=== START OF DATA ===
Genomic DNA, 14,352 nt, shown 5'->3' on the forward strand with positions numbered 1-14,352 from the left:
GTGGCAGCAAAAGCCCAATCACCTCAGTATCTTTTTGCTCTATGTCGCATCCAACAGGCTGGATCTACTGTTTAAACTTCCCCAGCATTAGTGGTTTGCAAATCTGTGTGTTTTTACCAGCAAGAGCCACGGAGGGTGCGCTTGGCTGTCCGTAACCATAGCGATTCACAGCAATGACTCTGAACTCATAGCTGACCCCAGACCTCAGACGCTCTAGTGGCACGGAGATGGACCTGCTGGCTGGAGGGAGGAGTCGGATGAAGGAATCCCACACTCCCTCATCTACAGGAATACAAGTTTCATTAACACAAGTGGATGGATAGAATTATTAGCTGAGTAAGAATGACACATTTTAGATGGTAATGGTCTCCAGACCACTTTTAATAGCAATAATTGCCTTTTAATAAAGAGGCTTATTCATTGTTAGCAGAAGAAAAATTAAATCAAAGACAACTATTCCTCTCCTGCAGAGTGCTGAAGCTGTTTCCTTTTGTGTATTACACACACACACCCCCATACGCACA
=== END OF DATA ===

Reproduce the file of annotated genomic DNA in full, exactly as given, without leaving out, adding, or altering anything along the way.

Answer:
Genomic DNA, 14,352 nt, shown 5'->3' on the forward strand with positions numbered 1-14,352 from the left:
GTGGCAGCAAAAGCCCAATCACCTCAGTATCTTTTTGCTCTATGTCGCATCCAACAGGCTGGATCTACTGTTTAAACTTCCCCAGCATTAGTGGTTTGCAAATCTGTGTGTTTTTACCAGCAAGAGCCACGGAGGGTGCGCTTGGCTGTCCGTAACCATAGCGATTCACAGCAATGACTCTGAACTCATAGCTGACCCCAGACCTCAGACGCTCTAGTGGCACGGAGATGGACCTGCTGGCTGGAGGGAGGAGTCGGATGAAGGAATCCCACACTCCCTCATCTACAGGAATACAAGTTTCATTAACACAAGTGGATGGATAGAATTATTAGCTGAGTAAGAATGACACATTTTAGATGGTAATGGTCTCCAGACCACTTTTAATAGCAATAATTGCCTTTTAATAAAGAGGCTTATTCATTGTTAGCAGAAGAAAAATTAAATCAAAGACAACTATTCCTCTCCTGCAGAGTGCTGAAGCTGTTTCCTTTTGTGTATTACACACACACACCCCCATACGCACA